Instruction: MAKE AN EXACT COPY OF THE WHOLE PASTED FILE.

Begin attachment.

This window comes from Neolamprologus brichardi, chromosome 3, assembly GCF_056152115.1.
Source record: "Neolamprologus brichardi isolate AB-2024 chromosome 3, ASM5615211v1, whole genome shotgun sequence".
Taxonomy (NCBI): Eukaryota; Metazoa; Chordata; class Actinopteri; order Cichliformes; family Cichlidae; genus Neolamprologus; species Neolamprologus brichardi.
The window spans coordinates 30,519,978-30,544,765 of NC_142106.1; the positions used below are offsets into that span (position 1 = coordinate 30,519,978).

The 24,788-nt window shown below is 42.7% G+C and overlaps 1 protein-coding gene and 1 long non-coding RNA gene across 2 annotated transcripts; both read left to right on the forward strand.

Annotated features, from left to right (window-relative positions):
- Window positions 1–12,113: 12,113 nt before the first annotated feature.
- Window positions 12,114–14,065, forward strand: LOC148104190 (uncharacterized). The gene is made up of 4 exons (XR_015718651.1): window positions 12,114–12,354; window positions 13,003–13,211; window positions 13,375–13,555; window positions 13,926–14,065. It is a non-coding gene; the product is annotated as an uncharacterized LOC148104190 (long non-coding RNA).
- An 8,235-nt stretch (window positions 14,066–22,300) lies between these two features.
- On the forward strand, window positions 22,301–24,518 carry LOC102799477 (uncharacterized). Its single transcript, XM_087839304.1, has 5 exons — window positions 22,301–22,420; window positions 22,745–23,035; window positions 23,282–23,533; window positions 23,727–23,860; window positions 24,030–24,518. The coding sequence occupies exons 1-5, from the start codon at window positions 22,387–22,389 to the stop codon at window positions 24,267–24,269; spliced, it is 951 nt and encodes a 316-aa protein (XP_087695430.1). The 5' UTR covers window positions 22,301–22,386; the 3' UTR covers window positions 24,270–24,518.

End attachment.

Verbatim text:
This window comes from Neolamprologus brichardi, chromosome 3, assembly GCF_056152115.1.
Source record: "Neolamprologus brichardi isolate AB-2024 chromosome 3, ASM5615211v1, whole genome shotgun sequence".
Taxonomy (NCBI): Eukaryota; Metazoa; Chordata; class Actinopteri; order Cichliformes; family Cichlidae; genus Neolamprologus; species Neolamprologus brichardi.
The window spans coordinates 30,519,978-30,544,765 of NC_142106.1; the positions used below are offsets into that span (position 1 = coordinate 30,519,978).

The 24,788-nt window shown below is 42.7% G+C and overlaps 1 protein-coding gene and 1 long non-coding RNA gene across 2 annotated transcripts; both read left to right on the forward strand.

Annotated features, from left to right (window-relative positions):
- Window positions 1–12,113: 12,113 nt before the first annotated feature.
- Window positions 12,114–14,065, forward strand: LOC148104190 (uncharacterized). The gene is made up of 4 exons (XR_015718651.1): window positions 12,114–12,354; window positions 13,003–13,211; window positions 13,375–13,555; window positions 13,926–14,065. It is a non-coding gene; the product is annotated as an uncharacterized LOC148104190 (long non-coding RNA).
- An 8,235-nt stretch (window positions 14,066–22,300) lies between these two features.
- On the forward strand, window positions 22,301–24,518 carry LOC102799477 (uncharacterized). Its single transcript, XM_087839304.1, has 5 exons — window positions 22,301–22,420; window positions 22,745–23,035; window positions 23,282–23,533; window positions 23,727–23,860; window positions 24,030–24,518. The coding sequence occupies exons 1-5, from the start codon at window positions 22,387–22,389 to the stop codon at window positions 24,267–24,269; spliced, it is 951 nt and encodes a 316-aa protein (XP_087695430.1). The 5' UTR covers window positions 22,301–22,386; the 3' UTR covers window positions 24,270–24,518.